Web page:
Also……. I stress again MEMORIZE! You are on stage. You are an entertainer. You are being watched as well as being listened to. I’m glad my piano teacher when I was a child (started piano in 1962) stressed this to me. It was one of the greatest lessons I ever learned.

    Sylvia Clark on #152071

    Isn’t there a time of day when the restaurant is not occupied that you could just go in and

    mr-s on #152072

    i will be glad to hear also the experiences of the harpists who have also second harp to practice, how they can keep them interested if they play for a long time in one place and they can by the result to keep their listeners interested too. and how often do you add a new music to your daily repertiore……….??

    diane-michaels on #152073

    In addition to always expanding your repertoire and varying how you play it, it is also important for you to maintain a good relationship with your repertoire.

    angela-madjarova on #152074


    I would suggest talk to the audience, involve them in the music, ask them questions: how they like, what they like, sing if you could, invite them to sing with you… and so on and on improvise, akt and enjoy yourself, that is the secret of all, then they will be absolutly happy! That is a job of an entertainer, that also means to be an actor.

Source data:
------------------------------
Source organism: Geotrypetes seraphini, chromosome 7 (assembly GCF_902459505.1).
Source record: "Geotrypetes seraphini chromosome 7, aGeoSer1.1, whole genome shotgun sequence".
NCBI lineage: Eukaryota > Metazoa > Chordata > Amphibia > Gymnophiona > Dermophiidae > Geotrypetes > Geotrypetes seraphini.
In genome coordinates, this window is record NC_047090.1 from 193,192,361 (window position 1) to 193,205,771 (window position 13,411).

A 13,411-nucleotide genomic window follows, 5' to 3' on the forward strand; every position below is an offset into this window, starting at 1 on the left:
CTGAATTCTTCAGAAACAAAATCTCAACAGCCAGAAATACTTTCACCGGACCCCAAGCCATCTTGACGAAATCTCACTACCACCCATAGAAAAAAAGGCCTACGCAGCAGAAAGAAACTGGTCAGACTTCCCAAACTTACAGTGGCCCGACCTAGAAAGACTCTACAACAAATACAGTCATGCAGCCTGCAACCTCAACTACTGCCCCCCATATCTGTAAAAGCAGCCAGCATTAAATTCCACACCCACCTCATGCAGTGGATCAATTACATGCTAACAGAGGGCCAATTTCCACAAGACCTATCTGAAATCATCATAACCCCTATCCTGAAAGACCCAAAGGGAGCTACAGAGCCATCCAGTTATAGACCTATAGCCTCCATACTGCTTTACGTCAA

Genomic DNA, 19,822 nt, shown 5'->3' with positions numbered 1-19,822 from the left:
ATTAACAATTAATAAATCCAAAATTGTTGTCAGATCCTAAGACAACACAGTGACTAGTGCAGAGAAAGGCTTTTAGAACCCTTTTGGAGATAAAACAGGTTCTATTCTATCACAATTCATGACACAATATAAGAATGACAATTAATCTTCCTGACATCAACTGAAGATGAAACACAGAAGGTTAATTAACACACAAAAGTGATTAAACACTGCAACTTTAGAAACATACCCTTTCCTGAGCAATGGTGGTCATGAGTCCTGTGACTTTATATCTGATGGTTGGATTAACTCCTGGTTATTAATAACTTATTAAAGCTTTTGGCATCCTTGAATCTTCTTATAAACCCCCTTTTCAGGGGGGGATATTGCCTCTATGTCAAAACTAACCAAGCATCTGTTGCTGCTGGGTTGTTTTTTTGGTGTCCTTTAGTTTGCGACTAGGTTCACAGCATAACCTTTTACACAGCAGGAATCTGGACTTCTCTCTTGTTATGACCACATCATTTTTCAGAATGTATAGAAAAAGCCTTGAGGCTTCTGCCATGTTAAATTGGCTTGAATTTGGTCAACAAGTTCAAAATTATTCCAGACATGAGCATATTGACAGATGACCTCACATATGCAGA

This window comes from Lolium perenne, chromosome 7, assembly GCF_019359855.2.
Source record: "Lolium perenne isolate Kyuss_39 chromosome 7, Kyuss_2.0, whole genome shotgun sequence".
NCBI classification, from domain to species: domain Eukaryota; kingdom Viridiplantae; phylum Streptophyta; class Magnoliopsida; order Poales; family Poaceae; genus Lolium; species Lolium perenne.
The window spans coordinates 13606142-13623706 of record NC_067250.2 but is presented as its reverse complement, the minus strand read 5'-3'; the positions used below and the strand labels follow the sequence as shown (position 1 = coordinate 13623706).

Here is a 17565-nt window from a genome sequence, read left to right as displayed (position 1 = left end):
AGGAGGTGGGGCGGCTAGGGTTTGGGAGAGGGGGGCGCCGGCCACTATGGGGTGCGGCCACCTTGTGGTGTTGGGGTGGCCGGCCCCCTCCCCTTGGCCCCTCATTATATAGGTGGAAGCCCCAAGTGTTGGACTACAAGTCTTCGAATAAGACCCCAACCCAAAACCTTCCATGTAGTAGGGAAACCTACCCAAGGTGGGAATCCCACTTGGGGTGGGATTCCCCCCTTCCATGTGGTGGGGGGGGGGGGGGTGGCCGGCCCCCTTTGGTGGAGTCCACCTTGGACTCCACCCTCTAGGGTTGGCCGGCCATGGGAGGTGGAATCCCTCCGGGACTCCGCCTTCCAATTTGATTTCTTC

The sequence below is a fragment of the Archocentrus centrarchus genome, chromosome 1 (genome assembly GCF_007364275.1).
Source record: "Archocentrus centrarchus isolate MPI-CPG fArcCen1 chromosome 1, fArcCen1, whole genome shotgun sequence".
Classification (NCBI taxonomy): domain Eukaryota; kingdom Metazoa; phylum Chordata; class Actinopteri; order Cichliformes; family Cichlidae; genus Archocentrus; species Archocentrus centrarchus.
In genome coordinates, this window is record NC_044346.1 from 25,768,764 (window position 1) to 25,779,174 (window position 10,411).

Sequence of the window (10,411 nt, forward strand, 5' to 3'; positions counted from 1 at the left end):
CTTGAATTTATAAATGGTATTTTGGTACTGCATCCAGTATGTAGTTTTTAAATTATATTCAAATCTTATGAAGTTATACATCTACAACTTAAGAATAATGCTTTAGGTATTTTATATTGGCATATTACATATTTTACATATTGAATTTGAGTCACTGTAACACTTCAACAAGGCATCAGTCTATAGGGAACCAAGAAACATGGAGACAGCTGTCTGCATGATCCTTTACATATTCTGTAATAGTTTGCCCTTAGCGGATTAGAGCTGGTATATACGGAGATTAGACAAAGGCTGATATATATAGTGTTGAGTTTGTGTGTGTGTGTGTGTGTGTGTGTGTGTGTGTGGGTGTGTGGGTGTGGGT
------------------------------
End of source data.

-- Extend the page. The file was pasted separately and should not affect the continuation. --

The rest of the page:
Mel Sandberg on #152075

    Christian, as for melody in octaves, sorry I picked up the tips from Parish-Alvars.

    Saul Davis Zlatkovski on #152076

    Of course melodies in octaves are a good idea, that was rude, Christian. Melodies are also very expressive two octaves apart. If you haven’t heard of Lloyd Lindroth, or seen cocktail pianists, they pay a lot of attention to what they wear. Lloyd wore the most outlandish costumes I’ve ever seen, truly the Liberace of the harp.

    Christian Frederick on #152077

    Regarding open octaves….

    Open octaves on the harp expose a misaligned overtone system, which ironically, if used properly, can add to the warmth of the instrument. After tuning hundreds of pianos, I hear things other people don’t, so this is where I am coming from.

    I remember back in the 1980s actually buying other people’s pop arrangements to study (not to perform!) and saw open octaves so many times. It has a very old-fashioned and out-dated sound in pop music, in my opinion.

    There are other open-intervals that work much better to the contemporary sounds in music. Here are some I use a LOT.

    In the bass: Open 10ths
    In the treble: 3rds
    Open 5ths from the mid-range up
    Open 6ths and Open 10ths from the mid-range up

    6ths and and 10th can actually be the same thing flip-flopped. I use this more than anything else to create a warm sound. Doubling a melody with open 10ths can be very warm and beautiful.

    Also, the lower on a harp or piano, the farther apart the intervals need to be. If you play tight intervals in the lower ranges of a harp, the sound will be very muddy.

    I know this may sound very technical, but I just want to clarify where I am coming from having a piano, harp, piano tuning, guitar, clarinet, tuba, and composing background.